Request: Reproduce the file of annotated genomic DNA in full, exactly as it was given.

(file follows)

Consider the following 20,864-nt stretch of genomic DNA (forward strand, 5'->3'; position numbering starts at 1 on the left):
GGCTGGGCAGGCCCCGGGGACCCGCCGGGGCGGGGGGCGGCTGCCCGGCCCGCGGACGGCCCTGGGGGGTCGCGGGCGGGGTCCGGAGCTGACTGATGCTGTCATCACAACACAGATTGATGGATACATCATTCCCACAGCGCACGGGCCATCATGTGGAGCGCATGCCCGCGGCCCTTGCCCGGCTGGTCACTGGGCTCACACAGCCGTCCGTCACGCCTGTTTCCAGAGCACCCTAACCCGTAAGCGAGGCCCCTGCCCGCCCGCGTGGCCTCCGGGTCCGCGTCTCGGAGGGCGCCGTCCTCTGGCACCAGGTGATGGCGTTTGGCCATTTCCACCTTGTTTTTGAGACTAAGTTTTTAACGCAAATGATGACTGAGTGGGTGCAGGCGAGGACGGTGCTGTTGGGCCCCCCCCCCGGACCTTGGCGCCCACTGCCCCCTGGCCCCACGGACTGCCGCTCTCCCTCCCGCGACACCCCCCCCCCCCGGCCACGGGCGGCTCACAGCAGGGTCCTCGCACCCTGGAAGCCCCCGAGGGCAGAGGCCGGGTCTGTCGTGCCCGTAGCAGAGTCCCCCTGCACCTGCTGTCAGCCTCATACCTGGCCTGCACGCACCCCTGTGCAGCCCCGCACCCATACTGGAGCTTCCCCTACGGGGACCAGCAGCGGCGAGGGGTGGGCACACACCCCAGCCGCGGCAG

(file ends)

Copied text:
Consider the following 20,864-nt stretch of genomic DNA (forward strand, 5'->3'; position numbering starts at 1 on the left):
GGCTGGGCAGGCCCCGGGGACCCGCCGGGGCGGGGGGCGGCTGCCCGGCCCGCGGACGGCCCTGGGGGGTCGCGGGCGGGGTCCGGAGCTGACTGATGCTGTCATCACAACACAGATTGATGGATACATCATTCCCACAGCGCACGGGCCATCATGTGGAGCGCATGCCCGCGGCCCTTGCCCGGCTGGTCACTGGGCTCACACAGCCGTCCGTCACGCCTGTTTCCAGAGCACCCTAACCCGTAAGCGAGGCCCCTGCCCGCCCGCGTGGCCTCCGGGTCCGCGTCTCGGAGGGCGCCGTCCTCTGGCACCAGGTGATGGCGTTTGGCCATTTCCACCTTGTTTTTGAGACTAAGTTTTTAACGCAAATGATGACTGAGTGGGTGCAGGCGAGGACGGTGCTGTTGGGCCCCCCCCCCGGACCTTGGCGCCCACTGCCCCCTGGCCCCACGGACTGCCGCTCTCCCTCCCGCGACACCCCCCCCCCCCGGCCACGGGCGGCTCACAGCAGGGTCCTCGCACCCTGGAAGCCCCCGAGGGCAGAGGCCGGGTCTGTCGTGCCCGTAGCAGAGTCCCCCTGCACCTGCTGTCAGCCTCATACCTGGCCTGCACGCACCCCTGTGCAGCCCCGCACCCATACTGGAGCTTCCCCTACGGGGACCAGCAGCGGCGAGGGGTGGGCACACACCCCAGCCGCGGCAG